My First Few Days

13 Jan

After Atticus was born via cesarean in the hospital, my recovery the first few days was less than spectacular.  My husband and I enjoyed being in the hospital because we had a lot of help during recovery.  However, the experience was far from over.

Less than 24-hours after he was born, I started developing an intense headache.  As a chronic migraine sufferer, I simply tried to ignore it.  However, the odd thing was that I was doped up on so many painkillers that I shouldn’t have been feeling it.  I mentioned it to the nurse and she gave me some Percocet to take the edge off, which it did, but it didn’t get rid of it.

48-hours after the birth, only a few hours away from being discharged, my migraine was much worse.  I was having a difficult time focusing, let alone listening to anybody, and especially taking care of a newborn.  The fact that Atticus and I established breastfeeding within the first 30-minutes after his birth without any complications really helped the situation, since I wasn’t struggling with getting that figured out on top of everything else.  I was given another dose of Percocet and sent home.  Home, however, happened to be an hour away.

At 72-hours postpartum, I was instructed to have my blood pressure taken and then reported to the hospital, because when I was still there, my blood pressure seemed to be trending upwards and they were concerned.  When Steve took it, it was 140/100.  He was not concerned, but I still phoned it in a few hours later after he left for work.  They informed me that I would need to come back in to be monitored.

I cannot tell you how stressful that was to hear.  Not only is it a challenge to take care of a newborn, but I was feeling miserable from the migraine, and the hospital was an hour away.  I had to have Steve drop the car off at home so my mom could drive me.  When we got there, I was taken back up to Labor and Delivery where they put me in a room to monitor my blood pressure.  During the stay, when I wasn’t nursing Atticus, my mom held him and kept him calm by letting him suck on her pinkie finger.  It was nice seeing my mom taking care of my son.  After they got me set up, I mentioned the migraine and they gave me a cocktail for it that consisted of morphine, phenergan, and benadryl.  It made me the most loopy I’ve ever been.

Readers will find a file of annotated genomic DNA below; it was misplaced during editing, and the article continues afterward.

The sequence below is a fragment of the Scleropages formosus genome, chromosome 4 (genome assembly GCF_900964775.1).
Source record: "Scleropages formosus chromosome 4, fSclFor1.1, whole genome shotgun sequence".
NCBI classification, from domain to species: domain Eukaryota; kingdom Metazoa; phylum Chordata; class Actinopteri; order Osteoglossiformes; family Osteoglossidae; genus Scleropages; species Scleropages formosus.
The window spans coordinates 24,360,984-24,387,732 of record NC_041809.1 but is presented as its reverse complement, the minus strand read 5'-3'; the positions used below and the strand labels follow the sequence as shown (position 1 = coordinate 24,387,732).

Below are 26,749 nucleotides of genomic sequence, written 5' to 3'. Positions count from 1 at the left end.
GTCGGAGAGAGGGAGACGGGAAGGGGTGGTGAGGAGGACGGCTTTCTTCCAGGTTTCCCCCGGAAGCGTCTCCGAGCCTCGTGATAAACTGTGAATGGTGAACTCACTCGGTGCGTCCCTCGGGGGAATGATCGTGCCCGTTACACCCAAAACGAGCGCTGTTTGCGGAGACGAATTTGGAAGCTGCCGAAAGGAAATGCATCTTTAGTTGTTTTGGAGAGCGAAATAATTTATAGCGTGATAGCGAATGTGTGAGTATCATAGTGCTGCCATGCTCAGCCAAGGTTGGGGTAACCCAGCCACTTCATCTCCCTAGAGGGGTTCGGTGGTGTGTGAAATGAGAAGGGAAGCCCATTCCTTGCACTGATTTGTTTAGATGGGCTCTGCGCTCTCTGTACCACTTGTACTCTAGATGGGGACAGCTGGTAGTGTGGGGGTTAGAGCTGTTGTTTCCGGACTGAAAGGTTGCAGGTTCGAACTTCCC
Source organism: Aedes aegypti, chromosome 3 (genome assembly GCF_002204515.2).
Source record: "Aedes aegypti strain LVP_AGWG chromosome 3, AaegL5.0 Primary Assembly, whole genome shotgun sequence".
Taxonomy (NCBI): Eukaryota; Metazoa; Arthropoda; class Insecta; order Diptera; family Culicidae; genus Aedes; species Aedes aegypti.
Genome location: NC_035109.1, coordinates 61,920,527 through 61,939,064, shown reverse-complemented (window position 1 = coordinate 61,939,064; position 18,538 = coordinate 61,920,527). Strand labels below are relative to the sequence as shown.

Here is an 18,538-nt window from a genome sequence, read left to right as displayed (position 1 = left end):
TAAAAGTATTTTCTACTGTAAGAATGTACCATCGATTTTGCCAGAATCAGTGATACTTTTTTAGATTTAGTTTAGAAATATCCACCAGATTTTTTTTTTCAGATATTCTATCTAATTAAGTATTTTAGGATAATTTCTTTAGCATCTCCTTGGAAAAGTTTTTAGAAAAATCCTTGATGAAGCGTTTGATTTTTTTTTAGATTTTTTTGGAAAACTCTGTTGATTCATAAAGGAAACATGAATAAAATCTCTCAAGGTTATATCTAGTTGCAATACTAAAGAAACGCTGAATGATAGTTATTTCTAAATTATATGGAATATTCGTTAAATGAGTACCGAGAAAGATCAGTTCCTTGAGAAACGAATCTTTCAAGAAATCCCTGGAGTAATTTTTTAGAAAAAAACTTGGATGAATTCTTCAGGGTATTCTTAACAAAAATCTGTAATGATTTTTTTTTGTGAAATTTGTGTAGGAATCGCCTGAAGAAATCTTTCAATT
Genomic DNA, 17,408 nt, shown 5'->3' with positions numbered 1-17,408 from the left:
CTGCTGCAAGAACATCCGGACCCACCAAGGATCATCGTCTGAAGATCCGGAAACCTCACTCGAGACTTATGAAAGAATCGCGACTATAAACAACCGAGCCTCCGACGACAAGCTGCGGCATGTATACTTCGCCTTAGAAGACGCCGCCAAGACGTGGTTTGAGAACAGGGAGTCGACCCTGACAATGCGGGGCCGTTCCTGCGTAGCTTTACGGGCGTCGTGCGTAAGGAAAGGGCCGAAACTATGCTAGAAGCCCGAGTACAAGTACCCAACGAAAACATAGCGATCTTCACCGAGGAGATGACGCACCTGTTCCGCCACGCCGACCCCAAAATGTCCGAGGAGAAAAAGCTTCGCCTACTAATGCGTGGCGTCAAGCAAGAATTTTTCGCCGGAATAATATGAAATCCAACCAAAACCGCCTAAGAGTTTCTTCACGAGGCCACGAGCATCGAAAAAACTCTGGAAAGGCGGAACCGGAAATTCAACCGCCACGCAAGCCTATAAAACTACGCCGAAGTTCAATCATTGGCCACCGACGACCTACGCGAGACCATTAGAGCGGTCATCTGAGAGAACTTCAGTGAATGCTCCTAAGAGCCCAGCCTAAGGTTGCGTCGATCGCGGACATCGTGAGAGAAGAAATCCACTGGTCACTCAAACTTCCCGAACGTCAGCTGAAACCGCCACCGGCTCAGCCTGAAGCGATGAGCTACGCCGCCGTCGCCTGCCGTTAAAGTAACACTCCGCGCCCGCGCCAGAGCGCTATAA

I was monitored for several hours, my BP spiking at 160/110 before the Labetalol they gave me started lowering it.  I was instructed to take the Labetalol twice a day until my blood pressure returned to normal.

At one week postpartum, I had my first postpartum  checkup with my midwife, Kate.  My blood pressure was still high.  She told me to phone in my blood pressure, at which point the hospital told me to come back in.  Steven was in class at the time, but I was able to get him to come home, and he skipped the rest of the class to take me so that my mom wouldn’t have to.  Off to the hospital again.  Oh, and my migraine still wasn’t gone.

They monitored my blood pressure for another few hours, which felt like forever.  Then they prescribed another med, Procardia, and had me on both.  This was when they informed me that the migraine I was experiencing was called a spinal headache caused by the spinal they gave me during the cesarean.  The spinal headache occurs when the hole that is created during the spinal does not heal, and CSF starts leaking.  In order to fix it, a blood patch would need to be done.  A blood patch takes blood from somewhere else and is inserted in the hole so it can heal over.  However, when I had my spinal done in the hospital, it was by a resident.  (This is one of the aspects of my birth experience that infuriates Steven the most.)  The resident poked me no less than 10 times trying to find the right spot to administer the spinal.  There was no way they would know which hole was leaking, so I declined the blood patch so that it would heal on its own.  Spinal headaches usually last around ten days, and I was already seven days in.

Steven and I returned home, and within a few days both my migraine and the blood pressure returned to normal.  All in all, it wasn’t the postpartum experience I anticipated.  With my pregnancy being full of complications near the end, and then my emergency cesarean, I was hoping for an uneventful recovery.  It is ironic that the one thing that worried me throughout my entire pregnancy, my ability to breastfeed, was the one thing that worked out perfectly.  I would gladly endure all of these complications again if it meant Atticus would be just as healthy and beautiful as he is now.


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